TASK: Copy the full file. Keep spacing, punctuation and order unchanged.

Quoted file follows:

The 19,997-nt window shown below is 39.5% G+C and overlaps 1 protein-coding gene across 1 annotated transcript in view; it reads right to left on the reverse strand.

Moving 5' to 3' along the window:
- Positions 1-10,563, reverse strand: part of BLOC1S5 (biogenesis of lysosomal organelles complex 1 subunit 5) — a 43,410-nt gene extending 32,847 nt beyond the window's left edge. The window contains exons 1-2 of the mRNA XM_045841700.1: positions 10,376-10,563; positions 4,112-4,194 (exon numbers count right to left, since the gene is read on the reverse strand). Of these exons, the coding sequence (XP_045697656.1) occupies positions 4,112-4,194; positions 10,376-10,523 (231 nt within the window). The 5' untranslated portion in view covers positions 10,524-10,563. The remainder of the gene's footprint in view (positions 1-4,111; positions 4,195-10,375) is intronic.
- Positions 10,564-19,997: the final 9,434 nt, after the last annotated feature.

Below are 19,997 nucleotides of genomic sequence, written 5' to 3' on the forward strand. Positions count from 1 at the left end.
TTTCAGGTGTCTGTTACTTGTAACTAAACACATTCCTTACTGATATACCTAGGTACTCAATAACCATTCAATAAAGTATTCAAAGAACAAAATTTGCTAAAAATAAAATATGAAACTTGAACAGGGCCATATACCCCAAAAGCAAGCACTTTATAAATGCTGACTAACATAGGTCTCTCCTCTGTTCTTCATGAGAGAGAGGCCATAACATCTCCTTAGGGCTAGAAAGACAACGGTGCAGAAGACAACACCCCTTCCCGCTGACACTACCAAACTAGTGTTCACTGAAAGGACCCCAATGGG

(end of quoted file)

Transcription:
The 19,997-nt window shown below is 39.5% G+C and overlaps 1 protein-coding gene across 1 annotated transcript in view; it reads right to left on the reverse strand.

Moving 5' to 3' along the window:
- Positions 1-10,563, reverse strand: part of BLOC1S5 (biogenesis of lysosomal organelles complex 1 subunit 5) — a 43,410-nt gene extending 32,847 nt beyond the window's left edge. The window contains exons 1-2 of the mRNA XM_045841700.1: positions 10,376-10,563; positions 4,112-4,194 (exon numbers count right to left, since the gene is read on the reverse strand). Of these exons, the coding sequence (XP_045697656.1) occupies positions 4,112-4,194; positions 10,376-10,523 (231 nt within the window). The 5' untranslated portion in view covers positions 10,524-10,563. The remainder of the gene's footprint in view (positions 1-4,111; positions 4,195-10,375) is intronic.
- Positions 10,564-19,997: the final 9,434 nt, after the last annotated feature.

Below are 19,997 nucleotides of genomic sequence, written 5' to 3' on the forward strand. Positions count from 1 at the left end.
TTTCAGGTGTCTGTTACTTGTAACTAAACACATTCCTTACTGATATACCTAGGTACTCAATAACCATTCAATAAAGTATTCAAAGAACAAAATTTGCTAAAAATAAAATATGAAACTTGAACAGGGCCATATACCCCAAAAGCAAGCACTTTATAAATGCTGACTAACATAGGTCTCTCCTCTGTTCTTCATGAGAGAGAGGCCATAACATCTCCTTAGGGCTAGAAAGACAACGGTGCAGAAGACAACACCCCTTCCCGCTGACACTACCAAACTAGTGTTCACTGAAAGGACCCCAATGGG